Emergence of quick test follows recent dramatic increase in sexually transmitted infections

Linear Diagnostics – a spin-out from the University of Birmingham – has received funding to refine a point-of-care test for quickly diagnosing gonorrhoea and chlamydia among men who have sex with men and women who have sex with women.

The financing comes from the National Institute for Health and Care Research (NIHR) and will cover essential work to validate and optimise Linear’s platform technology – known as LDx-CTNG. Ultimately, this will enable infection diagnosis from rectal and throat swabs.

The platform technology was invented by Professor Tim Dafforn from the university’s School of Biosciences and uses linear dichroism. This involves a beam of polarised light which detects multiple targets from a single sample.

Meanwhile, the World Health Organization (WHO) has noted the rapid increase in multi-drug resistant gonorrhoea, with all confirmed treatment failures except one being pharyngeal infections affecting the throat.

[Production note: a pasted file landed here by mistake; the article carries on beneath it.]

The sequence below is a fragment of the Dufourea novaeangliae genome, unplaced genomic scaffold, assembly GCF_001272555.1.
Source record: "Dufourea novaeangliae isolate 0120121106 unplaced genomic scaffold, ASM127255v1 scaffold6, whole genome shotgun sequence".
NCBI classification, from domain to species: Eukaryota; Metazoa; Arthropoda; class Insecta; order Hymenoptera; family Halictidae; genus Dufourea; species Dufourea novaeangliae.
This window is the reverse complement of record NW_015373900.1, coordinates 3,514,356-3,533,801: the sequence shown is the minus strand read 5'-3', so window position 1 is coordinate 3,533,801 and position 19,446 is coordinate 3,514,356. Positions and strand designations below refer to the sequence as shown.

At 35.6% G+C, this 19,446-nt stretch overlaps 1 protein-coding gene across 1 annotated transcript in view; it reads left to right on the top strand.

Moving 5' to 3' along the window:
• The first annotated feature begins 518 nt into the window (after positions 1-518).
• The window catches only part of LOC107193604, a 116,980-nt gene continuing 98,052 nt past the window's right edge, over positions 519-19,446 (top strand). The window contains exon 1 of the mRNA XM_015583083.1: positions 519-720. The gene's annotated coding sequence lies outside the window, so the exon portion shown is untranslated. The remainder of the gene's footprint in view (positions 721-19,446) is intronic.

Currently, the most commonly used tests identify DNA from swabs or urine samples need laboratory processing. Therefore, it can be days or weeks between testing and result.

David Coleman, chief executive officer at University of Birmingham Enterprise, believes the breakthrough is significant: “Linear Diagnostics is tackling an important application. STIs have a direct impact on sexual and reproductive health, and although chlamydia and gonorrhoea are curable, they have to be diagnosed first.”

He added: “Even in countries where testing is available, these are expensive lab-based tests which take a number of days to report on. A rapid and easy to use diagnostic test could play a significant part in reducing the knock-on consequences of these STIs globally.”

Brendan Farrell, chairman at Linear Diagnostics, concluded: “For STIs, the rapidity of the testing procedure is key, as patients prefer to get test results quickly and start treatment immediately.  We are aiming to produce a testing platform that will meet the WHO stipulations of being easy to use with minimal training, so people can present for testing and collect their treatment in a single visit.”

Gonorrhoea and chlamydia continue to be major public health concerns. While chlamydia remains the most commonly detected sexually transmitted infection, the UK Health Security Agency recently warned of an increase in gonorrhoea cases.